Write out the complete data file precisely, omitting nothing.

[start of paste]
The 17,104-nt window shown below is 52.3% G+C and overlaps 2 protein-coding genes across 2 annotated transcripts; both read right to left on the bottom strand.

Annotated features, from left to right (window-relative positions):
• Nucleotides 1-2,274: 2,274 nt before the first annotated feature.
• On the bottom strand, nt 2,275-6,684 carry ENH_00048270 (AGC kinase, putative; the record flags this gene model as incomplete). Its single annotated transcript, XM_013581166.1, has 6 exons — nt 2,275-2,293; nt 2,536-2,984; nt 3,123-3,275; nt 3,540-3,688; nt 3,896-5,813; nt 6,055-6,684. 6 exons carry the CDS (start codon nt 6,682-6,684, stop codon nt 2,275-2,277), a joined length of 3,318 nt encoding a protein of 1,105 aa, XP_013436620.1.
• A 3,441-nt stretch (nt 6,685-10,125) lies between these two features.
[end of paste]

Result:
The 17,104-nt window shown below is 52.3% G+C and overlaps 2 protein-coding genes across 2 annotated transcripts; both read right to left on the bottom strand.

Annotated features, from left to right (window-relative positions):
• Nucleotides 1-2,274: 2,274 nt before the first annotated feature.
• On the bottom strand, nt 2,275-6,684 carry ENH_00048270 (AGC kinase, putative; the record flags this gene model as incomplete). Its single annotated transcript, XM_013581166.1, has 6 exons — nt 2,275-2,293; nt 2,536-2,984; nt 3,123-3,275; nt 3,540-3,688; nt 3,896-5,813; nt 6,055-6,684. 6 exons carry the CDS (start codon nt 6,682-6,684, stop codon nt 2,275-2,277), a joined length of 3,318 nt encoding a protein of 1,105 aa, XP_013436620.1.
• A 3,441-nt stretch (nt 6,685-10,125) lies between these two features.